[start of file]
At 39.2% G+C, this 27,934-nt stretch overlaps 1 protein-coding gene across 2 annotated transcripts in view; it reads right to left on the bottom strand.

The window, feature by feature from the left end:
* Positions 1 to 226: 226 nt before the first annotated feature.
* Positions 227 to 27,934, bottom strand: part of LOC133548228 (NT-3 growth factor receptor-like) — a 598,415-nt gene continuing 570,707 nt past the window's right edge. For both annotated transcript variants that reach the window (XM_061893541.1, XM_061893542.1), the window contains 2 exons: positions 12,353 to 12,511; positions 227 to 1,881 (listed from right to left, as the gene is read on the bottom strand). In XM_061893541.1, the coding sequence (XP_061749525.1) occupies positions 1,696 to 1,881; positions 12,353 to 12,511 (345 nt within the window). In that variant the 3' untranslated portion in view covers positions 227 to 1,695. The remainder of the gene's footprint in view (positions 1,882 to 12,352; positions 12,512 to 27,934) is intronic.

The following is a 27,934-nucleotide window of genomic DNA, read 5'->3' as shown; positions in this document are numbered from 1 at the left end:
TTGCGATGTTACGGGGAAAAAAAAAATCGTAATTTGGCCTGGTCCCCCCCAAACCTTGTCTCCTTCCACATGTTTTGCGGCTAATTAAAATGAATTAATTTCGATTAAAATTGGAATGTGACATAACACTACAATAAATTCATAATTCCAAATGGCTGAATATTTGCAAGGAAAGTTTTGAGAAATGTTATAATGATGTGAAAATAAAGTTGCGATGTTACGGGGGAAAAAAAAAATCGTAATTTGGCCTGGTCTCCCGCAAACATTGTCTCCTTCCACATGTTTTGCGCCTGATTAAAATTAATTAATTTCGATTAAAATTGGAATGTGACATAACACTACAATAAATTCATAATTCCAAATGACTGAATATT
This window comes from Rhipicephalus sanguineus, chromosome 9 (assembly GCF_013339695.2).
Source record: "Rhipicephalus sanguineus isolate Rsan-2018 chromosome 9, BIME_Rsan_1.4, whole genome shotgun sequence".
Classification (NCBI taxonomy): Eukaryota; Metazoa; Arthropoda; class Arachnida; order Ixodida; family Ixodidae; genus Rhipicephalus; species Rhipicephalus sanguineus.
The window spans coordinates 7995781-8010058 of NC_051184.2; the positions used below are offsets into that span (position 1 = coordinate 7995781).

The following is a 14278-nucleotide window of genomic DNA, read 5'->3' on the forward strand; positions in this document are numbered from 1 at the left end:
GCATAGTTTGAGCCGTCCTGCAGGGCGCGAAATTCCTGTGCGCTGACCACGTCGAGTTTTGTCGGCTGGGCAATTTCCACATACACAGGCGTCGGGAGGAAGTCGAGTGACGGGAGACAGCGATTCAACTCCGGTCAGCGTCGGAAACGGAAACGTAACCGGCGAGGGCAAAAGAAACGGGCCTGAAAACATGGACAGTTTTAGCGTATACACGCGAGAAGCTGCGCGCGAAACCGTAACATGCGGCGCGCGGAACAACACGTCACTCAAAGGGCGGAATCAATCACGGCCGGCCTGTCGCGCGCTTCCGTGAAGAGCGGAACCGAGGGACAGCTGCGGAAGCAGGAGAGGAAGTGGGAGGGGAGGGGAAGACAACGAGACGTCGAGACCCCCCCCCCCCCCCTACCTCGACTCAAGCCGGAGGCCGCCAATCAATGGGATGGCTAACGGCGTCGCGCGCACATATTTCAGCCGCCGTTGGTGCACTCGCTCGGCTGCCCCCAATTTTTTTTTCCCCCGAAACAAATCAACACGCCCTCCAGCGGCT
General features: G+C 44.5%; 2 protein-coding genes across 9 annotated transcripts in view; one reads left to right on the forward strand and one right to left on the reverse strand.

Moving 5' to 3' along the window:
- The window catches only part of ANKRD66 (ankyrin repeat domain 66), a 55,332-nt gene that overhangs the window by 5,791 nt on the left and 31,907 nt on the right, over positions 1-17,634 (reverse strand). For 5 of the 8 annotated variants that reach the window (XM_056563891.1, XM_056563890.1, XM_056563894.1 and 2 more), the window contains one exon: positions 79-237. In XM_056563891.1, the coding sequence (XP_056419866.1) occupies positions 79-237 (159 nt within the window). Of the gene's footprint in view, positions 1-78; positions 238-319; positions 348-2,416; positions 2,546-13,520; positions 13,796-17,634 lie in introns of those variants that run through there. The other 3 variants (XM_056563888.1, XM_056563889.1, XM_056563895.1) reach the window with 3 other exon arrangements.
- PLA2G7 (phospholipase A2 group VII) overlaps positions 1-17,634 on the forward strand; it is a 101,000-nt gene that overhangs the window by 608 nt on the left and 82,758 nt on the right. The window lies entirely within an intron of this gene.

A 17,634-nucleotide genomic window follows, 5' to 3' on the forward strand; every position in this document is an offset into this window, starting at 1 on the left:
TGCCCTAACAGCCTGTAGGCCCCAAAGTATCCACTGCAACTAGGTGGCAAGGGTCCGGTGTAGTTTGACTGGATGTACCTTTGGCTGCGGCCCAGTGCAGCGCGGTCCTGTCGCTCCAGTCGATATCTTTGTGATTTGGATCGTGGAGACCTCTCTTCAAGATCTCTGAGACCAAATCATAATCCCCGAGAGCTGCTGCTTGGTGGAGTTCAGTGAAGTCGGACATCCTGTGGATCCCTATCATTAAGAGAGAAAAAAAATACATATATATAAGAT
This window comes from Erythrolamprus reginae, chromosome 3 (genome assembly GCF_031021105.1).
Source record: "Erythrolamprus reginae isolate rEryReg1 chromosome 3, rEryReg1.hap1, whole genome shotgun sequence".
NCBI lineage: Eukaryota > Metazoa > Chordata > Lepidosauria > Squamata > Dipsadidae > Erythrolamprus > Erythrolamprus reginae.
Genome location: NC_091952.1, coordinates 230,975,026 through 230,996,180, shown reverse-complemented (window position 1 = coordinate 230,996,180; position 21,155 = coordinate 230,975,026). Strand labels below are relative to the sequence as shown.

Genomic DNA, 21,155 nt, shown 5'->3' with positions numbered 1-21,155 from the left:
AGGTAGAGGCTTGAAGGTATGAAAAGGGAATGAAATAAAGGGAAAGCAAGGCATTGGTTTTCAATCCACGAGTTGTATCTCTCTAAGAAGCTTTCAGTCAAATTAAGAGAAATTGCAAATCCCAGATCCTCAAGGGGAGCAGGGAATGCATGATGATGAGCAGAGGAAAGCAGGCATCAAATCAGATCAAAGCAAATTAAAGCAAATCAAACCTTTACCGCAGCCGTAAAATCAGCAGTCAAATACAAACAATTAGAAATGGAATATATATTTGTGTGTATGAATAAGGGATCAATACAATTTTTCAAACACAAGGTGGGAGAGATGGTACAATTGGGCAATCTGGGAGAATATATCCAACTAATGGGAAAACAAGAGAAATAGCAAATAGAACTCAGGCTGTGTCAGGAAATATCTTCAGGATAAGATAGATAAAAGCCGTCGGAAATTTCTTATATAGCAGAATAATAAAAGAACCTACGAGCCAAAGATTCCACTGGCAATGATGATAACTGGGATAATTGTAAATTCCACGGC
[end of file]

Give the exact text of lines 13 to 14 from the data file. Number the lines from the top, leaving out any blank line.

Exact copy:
General features: G+C 44.5%; 2 protein-coding genes across 9 annotated transcripts in view; one reads left to right on the forward strand and one right to left on the reverse strand.

Moving 5' to 3' along the window: